ANALYSIS: Why the Afghan elections matter — Bruce Riedel
Daily Times, August 30m 2009
More democracy — not less — is a good thing in this war. A new government in Kabul, even if it still has Karzai as President but with a credible popular mandate earned in a credible election fight, can be the basis for changing the momentum in this conflict
Afghanistan’s Presidential election is still a work in progress but its implications will be enormous. President Barack Obama’s new strategy for Afghanistan and Pakistan needs a legitimate and credible outcome from this election in order to build support for what is now America’s longest war both at home and abroad. The NATO mission in Afghanistan needs an Afghan partner who has the support of the Afghan people and can provide the decent governance that is essential to fighting an insurgency. War weariness is gaining ground in America and Europe, a flawed election would only add to discontent. So the stakes are unusually high in only the third election ever in the country’s history.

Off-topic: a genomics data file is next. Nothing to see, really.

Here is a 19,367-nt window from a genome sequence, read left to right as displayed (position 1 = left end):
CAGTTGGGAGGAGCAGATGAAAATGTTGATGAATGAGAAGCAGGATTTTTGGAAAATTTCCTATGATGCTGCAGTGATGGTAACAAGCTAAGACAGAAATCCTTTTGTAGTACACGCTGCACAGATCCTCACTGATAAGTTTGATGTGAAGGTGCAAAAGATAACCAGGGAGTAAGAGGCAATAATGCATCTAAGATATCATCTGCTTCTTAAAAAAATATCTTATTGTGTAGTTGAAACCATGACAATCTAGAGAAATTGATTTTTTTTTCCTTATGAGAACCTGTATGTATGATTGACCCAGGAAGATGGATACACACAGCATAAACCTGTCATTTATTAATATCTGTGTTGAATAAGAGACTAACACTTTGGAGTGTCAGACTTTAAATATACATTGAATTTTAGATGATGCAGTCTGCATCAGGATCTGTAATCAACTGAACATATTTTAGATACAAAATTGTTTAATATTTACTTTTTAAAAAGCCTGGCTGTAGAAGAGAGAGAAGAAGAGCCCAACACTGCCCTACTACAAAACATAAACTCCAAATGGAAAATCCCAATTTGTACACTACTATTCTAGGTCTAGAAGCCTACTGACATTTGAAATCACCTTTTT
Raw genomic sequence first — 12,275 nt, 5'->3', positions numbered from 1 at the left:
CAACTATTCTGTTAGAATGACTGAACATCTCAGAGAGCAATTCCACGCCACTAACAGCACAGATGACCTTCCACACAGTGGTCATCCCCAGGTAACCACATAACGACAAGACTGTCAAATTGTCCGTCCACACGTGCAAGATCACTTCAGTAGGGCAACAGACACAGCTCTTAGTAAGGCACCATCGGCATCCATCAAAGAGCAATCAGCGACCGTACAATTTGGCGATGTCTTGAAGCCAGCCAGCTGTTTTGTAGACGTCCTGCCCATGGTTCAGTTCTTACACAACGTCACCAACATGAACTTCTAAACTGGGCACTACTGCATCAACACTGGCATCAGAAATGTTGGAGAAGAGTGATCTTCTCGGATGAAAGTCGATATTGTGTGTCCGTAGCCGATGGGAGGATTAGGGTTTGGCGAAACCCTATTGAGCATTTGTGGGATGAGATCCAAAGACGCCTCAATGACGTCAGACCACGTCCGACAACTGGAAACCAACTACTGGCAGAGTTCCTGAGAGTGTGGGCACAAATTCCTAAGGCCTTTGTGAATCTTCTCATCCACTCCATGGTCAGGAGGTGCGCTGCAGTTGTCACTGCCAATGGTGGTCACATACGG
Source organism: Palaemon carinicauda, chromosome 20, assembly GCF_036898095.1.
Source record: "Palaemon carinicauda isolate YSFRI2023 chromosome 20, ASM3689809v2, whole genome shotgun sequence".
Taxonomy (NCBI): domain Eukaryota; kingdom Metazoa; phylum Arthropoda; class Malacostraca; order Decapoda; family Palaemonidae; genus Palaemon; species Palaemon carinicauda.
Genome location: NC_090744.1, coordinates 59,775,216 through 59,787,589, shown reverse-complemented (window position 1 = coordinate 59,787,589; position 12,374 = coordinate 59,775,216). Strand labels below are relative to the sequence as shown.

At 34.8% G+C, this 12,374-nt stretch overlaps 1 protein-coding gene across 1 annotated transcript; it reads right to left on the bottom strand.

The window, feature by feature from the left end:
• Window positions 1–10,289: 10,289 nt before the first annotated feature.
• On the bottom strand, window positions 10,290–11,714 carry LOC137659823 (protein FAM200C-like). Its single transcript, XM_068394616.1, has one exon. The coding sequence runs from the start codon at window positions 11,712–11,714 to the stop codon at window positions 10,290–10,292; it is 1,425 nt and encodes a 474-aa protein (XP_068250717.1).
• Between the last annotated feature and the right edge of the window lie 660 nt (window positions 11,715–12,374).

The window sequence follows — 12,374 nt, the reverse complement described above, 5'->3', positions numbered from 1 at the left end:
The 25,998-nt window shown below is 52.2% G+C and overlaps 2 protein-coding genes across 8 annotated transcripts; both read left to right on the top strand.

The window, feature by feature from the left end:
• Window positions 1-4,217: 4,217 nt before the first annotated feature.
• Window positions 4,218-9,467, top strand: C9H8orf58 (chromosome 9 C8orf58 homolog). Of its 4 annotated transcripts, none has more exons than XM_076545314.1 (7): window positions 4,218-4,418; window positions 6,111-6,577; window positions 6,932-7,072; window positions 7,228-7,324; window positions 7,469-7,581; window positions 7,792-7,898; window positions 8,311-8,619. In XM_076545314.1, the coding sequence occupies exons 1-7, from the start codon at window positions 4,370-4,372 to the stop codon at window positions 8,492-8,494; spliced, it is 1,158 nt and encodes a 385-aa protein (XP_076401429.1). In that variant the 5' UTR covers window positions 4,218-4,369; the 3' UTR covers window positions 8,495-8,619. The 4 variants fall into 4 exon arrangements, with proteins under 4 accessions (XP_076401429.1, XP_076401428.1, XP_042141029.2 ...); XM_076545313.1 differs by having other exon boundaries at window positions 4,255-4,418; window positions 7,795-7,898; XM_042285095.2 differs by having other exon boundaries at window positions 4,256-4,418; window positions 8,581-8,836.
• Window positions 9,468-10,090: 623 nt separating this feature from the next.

The preliminary results released on the Afghan elections so far are too small (only 17 percent of the polling places) to mean much. The claims of victory by the contenders, including incumbent President Hamid Karzai (a Pashtun) and his main challenger former Foreign Minister Abdullah Abdullah (a Tajik), should also be given little attention; they are just spin. Charges of fraud and vote tampering need to be investigated thoroughly. Final results are not expected until next month and they will provide much more insight into the status of the war. In many ways they will be the best metrics on how the war is going.
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Afghan vote fraud claims gather momentum - AFP
Change in Afghanistan must come from within - Guardian